|Birth: ||May 3, 1814|
Nova Scotia, Canada
|Death: ||Dec. 14, 1892|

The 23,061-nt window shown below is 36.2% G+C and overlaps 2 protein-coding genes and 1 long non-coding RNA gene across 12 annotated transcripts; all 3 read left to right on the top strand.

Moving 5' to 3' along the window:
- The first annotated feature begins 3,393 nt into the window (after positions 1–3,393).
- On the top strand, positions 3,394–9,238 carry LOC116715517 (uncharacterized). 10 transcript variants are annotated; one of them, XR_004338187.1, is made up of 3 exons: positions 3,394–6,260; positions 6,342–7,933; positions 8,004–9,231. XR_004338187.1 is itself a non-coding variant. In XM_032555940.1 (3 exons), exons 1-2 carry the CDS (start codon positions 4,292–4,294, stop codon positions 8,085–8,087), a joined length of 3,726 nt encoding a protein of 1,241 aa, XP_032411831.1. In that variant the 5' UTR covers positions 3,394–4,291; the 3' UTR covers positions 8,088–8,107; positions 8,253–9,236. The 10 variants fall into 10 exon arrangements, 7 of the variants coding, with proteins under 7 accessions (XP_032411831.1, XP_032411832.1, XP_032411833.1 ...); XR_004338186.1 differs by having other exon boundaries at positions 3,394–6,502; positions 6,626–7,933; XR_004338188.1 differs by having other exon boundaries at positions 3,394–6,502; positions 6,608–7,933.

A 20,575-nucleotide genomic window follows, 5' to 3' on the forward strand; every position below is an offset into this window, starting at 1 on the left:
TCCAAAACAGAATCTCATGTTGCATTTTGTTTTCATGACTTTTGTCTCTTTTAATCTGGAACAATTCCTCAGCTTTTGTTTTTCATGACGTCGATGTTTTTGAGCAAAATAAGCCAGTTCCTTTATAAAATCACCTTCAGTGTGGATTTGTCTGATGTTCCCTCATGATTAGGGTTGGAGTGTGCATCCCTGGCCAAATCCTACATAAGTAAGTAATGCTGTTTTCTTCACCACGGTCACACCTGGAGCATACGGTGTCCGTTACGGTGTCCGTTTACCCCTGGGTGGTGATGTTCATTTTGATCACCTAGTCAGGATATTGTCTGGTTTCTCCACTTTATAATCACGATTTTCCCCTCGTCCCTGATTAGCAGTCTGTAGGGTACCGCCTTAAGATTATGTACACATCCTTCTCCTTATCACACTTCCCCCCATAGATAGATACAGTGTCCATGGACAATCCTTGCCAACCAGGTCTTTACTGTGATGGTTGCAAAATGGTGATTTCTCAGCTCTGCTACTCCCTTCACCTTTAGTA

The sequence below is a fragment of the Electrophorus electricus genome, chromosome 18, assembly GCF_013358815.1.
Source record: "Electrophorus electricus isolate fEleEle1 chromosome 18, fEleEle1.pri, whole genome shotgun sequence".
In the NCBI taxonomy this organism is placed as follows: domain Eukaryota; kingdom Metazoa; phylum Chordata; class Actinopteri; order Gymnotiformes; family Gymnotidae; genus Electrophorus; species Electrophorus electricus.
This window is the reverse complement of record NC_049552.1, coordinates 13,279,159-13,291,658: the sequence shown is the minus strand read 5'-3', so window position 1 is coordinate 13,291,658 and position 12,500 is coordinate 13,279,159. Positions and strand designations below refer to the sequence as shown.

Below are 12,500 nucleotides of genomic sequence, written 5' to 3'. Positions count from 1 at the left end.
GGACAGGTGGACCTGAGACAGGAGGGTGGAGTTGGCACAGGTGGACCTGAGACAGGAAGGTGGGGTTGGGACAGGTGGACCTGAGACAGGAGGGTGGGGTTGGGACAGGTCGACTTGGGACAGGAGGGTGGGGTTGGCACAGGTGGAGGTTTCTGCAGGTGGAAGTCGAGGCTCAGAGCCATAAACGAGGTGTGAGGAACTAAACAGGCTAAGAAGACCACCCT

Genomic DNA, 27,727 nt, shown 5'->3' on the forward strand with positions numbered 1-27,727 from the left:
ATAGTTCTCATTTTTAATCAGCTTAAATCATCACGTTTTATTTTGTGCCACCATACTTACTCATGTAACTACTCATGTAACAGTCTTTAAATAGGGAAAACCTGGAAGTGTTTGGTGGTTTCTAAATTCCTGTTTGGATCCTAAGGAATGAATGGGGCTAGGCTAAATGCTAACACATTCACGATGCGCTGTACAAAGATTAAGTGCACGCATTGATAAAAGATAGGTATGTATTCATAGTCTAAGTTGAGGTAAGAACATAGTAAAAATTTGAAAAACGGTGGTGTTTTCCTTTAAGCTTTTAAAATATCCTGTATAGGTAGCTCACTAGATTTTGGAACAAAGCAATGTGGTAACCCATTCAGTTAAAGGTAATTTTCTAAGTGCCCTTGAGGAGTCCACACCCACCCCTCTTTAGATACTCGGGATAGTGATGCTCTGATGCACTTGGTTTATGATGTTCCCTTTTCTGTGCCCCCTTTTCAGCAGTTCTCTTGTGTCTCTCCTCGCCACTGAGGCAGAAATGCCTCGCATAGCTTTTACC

Nova Scotia, Canada